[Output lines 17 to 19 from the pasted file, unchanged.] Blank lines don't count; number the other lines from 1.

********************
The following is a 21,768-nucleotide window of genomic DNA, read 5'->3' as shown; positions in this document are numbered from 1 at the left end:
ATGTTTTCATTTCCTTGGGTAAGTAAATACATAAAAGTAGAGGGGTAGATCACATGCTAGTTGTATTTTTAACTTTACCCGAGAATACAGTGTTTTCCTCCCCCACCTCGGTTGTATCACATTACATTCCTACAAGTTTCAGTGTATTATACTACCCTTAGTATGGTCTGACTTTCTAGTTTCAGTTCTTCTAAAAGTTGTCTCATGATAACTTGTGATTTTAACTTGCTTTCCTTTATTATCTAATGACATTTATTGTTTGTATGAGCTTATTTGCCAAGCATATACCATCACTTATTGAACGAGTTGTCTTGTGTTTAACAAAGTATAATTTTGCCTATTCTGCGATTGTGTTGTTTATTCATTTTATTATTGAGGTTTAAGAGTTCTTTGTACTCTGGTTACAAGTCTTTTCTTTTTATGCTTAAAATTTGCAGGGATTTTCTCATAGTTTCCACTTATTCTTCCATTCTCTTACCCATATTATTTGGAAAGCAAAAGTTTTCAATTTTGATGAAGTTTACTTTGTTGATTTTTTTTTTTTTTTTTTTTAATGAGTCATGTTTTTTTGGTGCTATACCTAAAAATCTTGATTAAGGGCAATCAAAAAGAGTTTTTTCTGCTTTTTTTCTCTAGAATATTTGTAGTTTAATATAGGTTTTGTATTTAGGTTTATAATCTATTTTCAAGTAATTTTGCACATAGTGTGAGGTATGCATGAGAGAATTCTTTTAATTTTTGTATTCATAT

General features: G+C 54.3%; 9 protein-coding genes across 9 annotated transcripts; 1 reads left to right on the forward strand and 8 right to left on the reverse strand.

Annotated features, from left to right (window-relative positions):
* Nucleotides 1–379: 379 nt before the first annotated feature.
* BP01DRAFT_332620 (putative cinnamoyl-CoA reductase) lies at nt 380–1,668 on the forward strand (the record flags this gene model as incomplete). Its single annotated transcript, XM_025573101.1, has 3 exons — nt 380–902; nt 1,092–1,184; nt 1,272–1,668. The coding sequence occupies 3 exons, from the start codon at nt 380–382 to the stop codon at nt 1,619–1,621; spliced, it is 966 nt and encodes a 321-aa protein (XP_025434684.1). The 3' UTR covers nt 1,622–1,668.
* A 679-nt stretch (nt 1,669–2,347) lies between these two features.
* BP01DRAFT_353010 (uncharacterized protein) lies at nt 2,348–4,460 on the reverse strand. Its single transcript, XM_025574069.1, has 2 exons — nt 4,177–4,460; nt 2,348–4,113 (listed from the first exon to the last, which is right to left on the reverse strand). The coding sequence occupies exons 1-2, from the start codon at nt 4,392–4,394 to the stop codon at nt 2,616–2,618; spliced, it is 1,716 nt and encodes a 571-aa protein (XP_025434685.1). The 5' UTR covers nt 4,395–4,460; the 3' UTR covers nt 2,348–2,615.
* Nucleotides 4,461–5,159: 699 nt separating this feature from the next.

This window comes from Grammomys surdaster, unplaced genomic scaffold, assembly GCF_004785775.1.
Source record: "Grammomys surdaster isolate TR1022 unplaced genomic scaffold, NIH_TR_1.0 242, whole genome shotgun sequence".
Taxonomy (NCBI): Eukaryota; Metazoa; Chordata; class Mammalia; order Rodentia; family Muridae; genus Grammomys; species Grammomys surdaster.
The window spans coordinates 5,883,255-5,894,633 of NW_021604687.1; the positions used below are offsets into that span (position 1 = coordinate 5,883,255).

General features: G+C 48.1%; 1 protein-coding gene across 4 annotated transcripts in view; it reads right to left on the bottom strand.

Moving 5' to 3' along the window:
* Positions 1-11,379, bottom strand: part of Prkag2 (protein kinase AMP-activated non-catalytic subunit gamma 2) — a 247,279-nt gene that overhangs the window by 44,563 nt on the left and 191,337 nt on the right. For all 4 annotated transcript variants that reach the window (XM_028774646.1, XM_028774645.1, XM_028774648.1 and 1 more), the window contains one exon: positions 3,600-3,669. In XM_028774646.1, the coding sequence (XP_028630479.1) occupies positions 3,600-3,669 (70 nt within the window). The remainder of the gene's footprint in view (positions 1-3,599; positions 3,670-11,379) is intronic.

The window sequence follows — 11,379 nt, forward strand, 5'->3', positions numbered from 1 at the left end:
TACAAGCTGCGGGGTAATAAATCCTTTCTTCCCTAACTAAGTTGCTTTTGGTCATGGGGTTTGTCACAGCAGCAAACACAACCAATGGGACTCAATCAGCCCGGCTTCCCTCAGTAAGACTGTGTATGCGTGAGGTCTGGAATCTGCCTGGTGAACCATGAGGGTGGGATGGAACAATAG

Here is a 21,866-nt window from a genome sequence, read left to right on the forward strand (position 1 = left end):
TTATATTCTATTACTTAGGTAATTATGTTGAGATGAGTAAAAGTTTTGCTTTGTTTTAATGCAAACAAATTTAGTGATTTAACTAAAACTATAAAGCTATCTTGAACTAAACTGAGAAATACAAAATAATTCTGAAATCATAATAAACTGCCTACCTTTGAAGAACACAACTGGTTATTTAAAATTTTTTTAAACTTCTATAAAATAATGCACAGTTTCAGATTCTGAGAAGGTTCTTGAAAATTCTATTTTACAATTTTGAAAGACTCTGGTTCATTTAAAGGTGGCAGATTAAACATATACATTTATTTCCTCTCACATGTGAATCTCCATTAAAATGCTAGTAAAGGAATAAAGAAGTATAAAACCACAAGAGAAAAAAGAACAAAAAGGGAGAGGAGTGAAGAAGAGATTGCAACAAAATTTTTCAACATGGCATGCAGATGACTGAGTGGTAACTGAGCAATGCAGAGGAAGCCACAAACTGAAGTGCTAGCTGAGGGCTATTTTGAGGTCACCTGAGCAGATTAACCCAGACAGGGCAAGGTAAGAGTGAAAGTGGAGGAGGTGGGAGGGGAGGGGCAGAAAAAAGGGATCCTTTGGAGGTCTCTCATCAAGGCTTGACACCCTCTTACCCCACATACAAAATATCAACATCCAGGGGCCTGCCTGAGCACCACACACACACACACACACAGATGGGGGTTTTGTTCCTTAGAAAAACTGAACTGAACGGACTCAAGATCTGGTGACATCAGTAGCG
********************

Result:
The window sequence follows — 11,379 nt, forward strand, 5'->3', positions numbered from 1 at the left end:
TACAAGCTGCGGGGTAATAAATCCTTTCTTCCCTAACTAAGTTGCTTTTGGTCATGGGGTTTGTCACAGCAGCAAACACAACCAATGGGACTCAATCAGCCCGGCTTCCCTCAGTAAGACTGTGTATGCGTGAGGTCTGGAATCTGCCTGGTGAACCATGAGGGTGGGATGGAACAATAG

Here is a 21,866-nt window from a genome sequence, read left to right on the forward strand (position 1 = left end):